Is a home inspector required to inspect (test) a washing machine?
No, there is no "requirement," but a home inspector can test anything he wants to or that the client wants tested.
Does that surprise you?
Isn't the home inspector hired to examine systems and components? Yes, but there are limits.
The home inspection associations agree - there is no "requirement" to inspect some things. Clothes washing machines fall under that "requirement."
Remember too - standards are MINIMUM standards. An inspector can, at his discretion and according to the business model he has established for himself, exceed any MINIMUMS.
From ASHI - the inspector "shall" inspect "fixtures and faucets." But is NOT required to turn valves on or off, or inspect "clothes washing machine connections." Why not? Because sometimes they are not visible. A stack-able unit put inside a thin closet cannot be moved to look over or behind to see those connections.
Also, the inspector is NOT required to do anything that, in his opinion, might be dangerous or might be a "significant risk" to himself or the clients, do damage to the property or its belongings, or to move belongings blocking the way of performing a visual examination.
From INACHI - the inspector "shall" inspect the plumbing including "all fixtures and faucets, by running the water." But he is NOT required to "inspect clothes washing machines or their connections."
A home inspection has built-in deficiencies. There are simply some things that cannot or should not be inspected.
Once during a home inspection I ran the dishwasher and washing machine on their regular cycles, and began moving through the house. What I did not know, but was admitted to later by the listing agent, that the washing machine was broken and the seller was to leave a note not to test it. He didn't! The resulting flood damaged $20K of office equipment and computers in the basement.
When washing machines are not on drip pans, or look old and the connections do not appear to be in good condition, or if I CANNOT move the valve handles easily to turn off if need be, I will not run a washing machine.
But the Standards of Practice of all associations state that if a home inspector DOES NOT operate something, he must so state in the report. Fair enough.
On a recent home inspection the house had been vacant for some time.
The appliances were very old.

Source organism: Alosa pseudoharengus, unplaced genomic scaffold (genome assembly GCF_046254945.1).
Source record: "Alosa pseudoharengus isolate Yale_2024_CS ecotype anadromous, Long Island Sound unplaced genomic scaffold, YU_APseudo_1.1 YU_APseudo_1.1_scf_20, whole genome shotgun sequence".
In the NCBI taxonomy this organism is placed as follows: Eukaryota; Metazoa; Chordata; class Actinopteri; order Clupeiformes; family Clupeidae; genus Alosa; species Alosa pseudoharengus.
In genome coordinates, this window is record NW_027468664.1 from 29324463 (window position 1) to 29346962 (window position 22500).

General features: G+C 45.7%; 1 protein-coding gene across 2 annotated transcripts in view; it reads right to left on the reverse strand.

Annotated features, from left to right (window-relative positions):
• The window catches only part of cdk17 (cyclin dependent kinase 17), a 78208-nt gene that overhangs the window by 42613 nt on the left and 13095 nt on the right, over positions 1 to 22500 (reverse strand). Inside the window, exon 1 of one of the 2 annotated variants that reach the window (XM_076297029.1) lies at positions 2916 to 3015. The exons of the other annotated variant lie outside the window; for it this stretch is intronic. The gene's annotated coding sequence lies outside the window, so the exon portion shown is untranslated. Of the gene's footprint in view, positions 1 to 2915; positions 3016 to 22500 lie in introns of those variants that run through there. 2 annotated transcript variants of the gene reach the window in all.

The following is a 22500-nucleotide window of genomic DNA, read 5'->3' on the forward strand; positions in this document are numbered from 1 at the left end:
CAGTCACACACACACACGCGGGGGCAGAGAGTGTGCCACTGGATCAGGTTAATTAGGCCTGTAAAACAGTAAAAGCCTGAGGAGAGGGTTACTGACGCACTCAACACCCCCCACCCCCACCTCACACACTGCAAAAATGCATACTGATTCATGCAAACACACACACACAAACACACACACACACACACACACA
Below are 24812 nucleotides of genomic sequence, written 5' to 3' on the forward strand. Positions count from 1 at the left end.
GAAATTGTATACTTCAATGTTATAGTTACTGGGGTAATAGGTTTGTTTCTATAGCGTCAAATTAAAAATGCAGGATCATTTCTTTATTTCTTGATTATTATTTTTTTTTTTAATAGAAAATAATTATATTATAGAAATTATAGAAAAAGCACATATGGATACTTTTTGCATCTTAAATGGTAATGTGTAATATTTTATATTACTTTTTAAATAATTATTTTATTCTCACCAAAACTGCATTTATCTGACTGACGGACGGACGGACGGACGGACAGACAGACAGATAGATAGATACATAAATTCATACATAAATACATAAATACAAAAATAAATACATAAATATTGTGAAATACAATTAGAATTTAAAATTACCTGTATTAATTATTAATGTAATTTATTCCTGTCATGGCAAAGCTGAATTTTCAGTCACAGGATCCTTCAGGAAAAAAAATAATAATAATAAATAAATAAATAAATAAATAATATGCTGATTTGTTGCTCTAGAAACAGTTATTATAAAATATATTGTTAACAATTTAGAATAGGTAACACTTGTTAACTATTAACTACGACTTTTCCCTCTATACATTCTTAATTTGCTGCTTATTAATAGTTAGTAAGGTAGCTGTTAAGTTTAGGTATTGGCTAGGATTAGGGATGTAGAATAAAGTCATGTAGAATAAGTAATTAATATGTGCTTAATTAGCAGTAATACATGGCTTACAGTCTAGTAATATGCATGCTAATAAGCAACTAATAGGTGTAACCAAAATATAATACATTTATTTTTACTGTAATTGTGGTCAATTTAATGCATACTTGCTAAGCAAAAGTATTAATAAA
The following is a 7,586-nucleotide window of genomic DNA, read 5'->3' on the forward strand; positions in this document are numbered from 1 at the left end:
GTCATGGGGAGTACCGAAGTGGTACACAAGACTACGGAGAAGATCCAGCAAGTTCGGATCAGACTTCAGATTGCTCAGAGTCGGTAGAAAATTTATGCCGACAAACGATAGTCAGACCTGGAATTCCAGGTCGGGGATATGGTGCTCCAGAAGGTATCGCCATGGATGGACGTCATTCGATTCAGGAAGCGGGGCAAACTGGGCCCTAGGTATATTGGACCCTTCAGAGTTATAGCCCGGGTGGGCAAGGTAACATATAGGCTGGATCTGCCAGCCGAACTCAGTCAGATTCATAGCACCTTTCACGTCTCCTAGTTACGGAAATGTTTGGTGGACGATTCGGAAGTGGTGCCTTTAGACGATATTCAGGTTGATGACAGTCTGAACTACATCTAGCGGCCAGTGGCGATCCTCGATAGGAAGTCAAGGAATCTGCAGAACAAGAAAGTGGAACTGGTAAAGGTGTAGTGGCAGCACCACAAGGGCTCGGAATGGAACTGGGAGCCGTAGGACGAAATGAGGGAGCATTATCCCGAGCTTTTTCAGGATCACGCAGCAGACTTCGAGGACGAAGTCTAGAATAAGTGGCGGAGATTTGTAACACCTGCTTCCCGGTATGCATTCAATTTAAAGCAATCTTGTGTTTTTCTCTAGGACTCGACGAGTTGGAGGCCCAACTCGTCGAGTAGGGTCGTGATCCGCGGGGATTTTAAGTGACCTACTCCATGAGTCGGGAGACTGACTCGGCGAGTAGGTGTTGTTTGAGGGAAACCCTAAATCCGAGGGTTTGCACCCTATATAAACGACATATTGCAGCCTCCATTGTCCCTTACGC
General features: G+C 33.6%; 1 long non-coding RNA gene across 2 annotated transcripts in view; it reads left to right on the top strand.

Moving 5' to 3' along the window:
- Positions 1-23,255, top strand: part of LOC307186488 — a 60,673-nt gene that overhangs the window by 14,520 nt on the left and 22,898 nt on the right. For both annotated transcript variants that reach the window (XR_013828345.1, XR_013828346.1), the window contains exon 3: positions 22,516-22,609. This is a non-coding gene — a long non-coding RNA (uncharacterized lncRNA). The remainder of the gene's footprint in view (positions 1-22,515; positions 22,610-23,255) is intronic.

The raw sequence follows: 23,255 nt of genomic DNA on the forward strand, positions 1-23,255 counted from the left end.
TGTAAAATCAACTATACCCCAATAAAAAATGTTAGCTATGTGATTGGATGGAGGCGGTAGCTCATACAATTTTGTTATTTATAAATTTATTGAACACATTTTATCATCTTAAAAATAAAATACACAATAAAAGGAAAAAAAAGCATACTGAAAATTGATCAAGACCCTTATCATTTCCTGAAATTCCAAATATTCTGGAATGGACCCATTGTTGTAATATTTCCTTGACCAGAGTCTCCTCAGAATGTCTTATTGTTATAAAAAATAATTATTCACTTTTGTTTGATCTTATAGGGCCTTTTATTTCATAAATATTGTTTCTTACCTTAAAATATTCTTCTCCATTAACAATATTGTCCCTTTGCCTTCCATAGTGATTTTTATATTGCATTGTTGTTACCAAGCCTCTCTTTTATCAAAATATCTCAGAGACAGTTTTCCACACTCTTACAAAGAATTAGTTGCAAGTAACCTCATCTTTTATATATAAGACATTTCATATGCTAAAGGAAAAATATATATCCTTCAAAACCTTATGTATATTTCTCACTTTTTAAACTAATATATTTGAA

The washing machine was on the lower level, and looking at it and the shut-off valves, and the lack of drip pan, I expressed my reluctance to test it.
And I could not see behind to check the connections. This photo was taken by reaching the camera behind.
The Realtor insisted and turned it on when I was not there.
Hearing the resulting water flooding behind the washer and within 30 seconds I ran to it and turned it off.
But not before it drained a lot of water behind and onto the floor.
The left yellow arrow shows that the hose behind was not connected to the unit, and the right arrow shows that disconnected hose. Succinctly put, it was a mess.
The following panoramas show thermal images of just how quickly water can flow from a laundry room onto the carpet. This happened in less than 30 seconds.
The upper panorama shows the carpet on the left side of the laundry closet in front of the washing machine, and the lower one shows the opposite end of that room in front of the furnace and water heater. That water made its way around the corner and well into the living room.
Fortunately the house was on a slab and the water could not go into a lower level.
In this case the home inspector will not be blamed for this accident. He did not turn on the washing machine, and made it clear he thought it best not to.
My recommendation: sometimes your home inspector will get a "Spidey Sense" about something and advise against doing it. That could be anything - walking around an attic space, turning on or off a valve, or running an appliance. If he cannot do something he will protect your client by putting in the report that this or that needs to be examined by a different professional or demonstrated by the seller. In the end, hopefully, everyone will be happy! In the example above, my client was happy to find out that the loose washing machine connection was found BEFORE moving in, but the listing agent and sellers were NOT happy that it was tested! Another day in the life of a home inspector.
Jay Markanich Real Estate Inspections, LLC
Based in Bristow, serving all of Northern Virginia.
Office (703) 330-6388 Cell (703) 585-7560